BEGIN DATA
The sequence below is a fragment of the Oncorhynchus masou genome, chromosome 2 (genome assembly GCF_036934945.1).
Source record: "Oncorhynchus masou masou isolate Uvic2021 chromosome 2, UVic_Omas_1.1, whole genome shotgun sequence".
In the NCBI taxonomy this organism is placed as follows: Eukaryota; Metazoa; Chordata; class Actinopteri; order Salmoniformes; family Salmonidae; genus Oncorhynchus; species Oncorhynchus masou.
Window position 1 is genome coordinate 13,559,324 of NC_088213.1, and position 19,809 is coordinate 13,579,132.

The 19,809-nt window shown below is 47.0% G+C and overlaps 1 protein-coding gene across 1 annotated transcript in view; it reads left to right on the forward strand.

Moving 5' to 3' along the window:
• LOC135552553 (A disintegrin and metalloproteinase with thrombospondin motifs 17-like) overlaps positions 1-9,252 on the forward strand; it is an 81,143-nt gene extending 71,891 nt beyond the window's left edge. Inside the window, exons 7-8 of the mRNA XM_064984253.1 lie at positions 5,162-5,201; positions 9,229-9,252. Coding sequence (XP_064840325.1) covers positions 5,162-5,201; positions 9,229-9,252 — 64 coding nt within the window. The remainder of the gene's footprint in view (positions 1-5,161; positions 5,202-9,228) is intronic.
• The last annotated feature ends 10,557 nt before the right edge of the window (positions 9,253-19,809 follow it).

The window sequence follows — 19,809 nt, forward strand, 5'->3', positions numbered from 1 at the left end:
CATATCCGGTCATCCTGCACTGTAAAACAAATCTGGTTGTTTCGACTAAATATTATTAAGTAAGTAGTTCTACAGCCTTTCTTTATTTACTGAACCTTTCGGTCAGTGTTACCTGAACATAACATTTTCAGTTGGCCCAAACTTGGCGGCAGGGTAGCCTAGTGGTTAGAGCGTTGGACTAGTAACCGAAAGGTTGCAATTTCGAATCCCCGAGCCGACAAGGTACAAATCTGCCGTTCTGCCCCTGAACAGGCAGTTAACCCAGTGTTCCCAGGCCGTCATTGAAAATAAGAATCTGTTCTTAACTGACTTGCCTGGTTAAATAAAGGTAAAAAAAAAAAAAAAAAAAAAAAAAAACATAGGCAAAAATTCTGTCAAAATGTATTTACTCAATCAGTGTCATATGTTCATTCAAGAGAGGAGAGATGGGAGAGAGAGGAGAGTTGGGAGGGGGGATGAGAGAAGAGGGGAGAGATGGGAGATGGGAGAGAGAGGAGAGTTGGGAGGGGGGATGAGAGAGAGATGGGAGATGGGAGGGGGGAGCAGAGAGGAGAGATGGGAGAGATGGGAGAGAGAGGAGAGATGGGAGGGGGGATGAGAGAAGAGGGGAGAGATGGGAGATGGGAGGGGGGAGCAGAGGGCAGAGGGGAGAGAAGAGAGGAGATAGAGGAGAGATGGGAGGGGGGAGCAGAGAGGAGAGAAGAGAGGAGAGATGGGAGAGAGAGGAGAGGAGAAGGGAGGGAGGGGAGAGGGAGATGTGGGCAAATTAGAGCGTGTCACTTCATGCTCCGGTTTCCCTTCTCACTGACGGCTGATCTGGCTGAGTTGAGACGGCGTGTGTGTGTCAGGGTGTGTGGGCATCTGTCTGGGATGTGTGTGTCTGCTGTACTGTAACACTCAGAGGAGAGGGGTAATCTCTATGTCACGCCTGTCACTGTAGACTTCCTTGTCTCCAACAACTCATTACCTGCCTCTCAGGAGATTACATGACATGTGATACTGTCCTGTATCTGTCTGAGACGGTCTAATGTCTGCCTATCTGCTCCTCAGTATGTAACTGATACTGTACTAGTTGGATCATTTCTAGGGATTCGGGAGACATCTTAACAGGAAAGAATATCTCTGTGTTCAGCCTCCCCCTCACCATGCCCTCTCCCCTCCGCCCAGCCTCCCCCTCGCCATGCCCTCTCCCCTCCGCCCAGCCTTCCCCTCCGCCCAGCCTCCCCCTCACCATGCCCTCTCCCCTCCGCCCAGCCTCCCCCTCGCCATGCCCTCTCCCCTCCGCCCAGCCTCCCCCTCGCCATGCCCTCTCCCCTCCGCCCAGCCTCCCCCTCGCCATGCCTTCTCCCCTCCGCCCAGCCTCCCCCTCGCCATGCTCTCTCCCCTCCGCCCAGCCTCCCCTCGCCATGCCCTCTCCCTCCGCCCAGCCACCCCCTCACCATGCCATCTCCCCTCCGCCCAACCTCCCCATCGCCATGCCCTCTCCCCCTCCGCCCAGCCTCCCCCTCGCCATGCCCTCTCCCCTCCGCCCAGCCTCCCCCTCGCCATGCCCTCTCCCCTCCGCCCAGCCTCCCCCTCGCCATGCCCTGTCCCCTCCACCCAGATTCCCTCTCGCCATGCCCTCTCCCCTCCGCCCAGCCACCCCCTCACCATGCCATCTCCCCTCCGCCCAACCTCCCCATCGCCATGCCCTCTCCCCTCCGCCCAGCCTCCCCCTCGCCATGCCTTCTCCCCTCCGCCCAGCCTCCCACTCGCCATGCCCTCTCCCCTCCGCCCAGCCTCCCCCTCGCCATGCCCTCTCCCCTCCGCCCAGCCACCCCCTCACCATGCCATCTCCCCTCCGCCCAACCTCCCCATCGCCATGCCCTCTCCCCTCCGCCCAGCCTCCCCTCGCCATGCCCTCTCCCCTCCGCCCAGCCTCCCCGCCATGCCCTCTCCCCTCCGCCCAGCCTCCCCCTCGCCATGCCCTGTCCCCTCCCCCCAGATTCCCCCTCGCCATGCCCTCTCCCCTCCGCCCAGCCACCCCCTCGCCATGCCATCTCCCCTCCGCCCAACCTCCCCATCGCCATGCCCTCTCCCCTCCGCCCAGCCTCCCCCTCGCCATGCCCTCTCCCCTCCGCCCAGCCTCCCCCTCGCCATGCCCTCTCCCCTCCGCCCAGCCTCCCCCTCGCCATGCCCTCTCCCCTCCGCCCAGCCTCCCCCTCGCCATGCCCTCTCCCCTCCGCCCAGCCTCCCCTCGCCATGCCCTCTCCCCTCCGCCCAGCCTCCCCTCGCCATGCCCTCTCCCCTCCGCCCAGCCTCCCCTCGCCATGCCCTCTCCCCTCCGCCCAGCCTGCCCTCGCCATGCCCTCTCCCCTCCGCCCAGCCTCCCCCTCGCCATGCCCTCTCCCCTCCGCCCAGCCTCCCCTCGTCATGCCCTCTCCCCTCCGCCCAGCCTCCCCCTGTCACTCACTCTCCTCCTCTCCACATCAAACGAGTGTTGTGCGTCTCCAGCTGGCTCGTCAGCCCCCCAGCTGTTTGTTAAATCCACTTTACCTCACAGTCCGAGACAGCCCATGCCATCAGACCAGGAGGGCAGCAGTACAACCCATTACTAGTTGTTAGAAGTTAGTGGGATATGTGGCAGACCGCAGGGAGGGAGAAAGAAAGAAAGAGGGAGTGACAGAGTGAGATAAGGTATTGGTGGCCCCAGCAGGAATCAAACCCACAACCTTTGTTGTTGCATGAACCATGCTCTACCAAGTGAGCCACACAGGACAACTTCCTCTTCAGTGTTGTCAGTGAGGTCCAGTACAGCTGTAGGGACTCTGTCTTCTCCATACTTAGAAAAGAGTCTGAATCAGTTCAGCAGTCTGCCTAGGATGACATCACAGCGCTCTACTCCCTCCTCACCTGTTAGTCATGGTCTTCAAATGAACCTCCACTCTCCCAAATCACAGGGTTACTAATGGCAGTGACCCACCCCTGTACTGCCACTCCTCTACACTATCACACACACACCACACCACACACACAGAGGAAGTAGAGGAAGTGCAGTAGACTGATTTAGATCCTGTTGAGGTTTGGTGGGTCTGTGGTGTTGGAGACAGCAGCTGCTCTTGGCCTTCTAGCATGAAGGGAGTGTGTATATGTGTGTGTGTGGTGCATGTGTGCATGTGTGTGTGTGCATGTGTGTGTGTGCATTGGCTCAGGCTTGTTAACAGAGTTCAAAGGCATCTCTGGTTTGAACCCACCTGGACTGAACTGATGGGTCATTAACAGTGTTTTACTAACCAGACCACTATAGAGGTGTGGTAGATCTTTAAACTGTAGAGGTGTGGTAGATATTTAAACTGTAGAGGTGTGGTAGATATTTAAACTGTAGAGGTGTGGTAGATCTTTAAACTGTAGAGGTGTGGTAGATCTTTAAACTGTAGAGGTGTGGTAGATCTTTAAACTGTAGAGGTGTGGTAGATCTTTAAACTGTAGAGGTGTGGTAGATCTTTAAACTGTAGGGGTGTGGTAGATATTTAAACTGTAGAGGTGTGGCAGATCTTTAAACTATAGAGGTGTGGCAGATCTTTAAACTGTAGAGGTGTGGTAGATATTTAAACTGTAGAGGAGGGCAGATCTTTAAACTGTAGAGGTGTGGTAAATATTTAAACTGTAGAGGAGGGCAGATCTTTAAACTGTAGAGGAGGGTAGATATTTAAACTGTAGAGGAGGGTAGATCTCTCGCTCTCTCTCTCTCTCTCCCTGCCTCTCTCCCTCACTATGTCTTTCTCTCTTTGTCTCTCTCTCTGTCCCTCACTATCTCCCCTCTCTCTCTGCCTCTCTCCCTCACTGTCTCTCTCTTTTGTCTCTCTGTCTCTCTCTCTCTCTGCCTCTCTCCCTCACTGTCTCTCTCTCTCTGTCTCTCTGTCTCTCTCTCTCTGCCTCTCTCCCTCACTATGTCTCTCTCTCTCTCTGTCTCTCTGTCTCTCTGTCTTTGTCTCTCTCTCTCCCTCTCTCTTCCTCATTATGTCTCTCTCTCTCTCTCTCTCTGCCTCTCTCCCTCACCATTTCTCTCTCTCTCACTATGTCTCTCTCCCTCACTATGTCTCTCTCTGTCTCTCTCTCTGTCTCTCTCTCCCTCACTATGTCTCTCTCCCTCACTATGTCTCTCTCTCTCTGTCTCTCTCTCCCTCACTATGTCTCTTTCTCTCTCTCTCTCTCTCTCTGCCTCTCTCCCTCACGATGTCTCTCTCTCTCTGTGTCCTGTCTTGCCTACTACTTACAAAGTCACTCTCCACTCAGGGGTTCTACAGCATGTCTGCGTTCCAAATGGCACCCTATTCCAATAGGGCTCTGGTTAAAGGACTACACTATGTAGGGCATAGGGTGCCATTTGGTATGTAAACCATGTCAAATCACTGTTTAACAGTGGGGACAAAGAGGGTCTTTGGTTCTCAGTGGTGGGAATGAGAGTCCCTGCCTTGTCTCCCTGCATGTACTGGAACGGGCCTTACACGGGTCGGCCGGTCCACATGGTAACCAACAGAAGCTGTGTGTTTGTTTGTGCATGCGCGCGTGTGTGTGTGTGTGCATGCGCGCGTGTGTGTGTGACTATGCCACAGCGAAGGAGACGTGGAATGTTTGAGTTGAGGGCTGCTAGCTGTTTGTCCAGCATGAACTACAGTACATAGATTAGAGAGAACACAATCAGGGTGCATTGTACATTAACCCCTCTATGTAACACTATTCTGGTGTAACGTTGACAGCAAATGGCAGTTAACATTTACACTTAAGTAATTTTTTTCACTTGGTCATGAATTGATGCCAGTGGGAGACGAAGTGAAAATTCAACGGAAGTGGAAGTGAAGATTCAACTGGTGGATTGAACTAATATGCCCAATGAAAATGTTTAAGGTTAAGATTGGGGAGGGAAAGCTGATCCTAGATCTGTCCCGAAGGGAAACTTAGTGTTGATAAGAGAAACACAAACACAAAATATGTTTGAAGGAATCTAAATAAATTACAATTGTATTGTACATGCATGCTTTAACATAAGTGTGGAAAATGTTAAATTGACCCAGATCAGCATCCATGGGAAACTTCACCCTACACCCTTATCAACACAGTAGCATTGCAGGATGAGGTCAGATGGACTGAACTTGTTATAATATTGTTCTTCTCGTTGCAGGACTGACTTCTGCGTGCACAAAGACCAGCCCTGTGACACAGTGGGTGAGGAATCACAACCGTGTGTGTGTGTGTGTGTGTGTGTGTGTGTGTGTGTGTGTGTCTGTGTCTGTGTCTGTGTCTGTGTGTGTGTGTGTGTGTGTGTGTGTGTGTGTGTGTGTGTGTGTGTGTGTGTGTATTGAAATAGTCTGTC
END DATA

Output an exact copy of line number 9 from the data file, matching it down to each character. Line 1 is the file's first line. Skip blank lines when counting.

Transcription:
The window sequence follows — 19,809 nt, forward strand, 5'->3', positions numbered from 1 at the left end: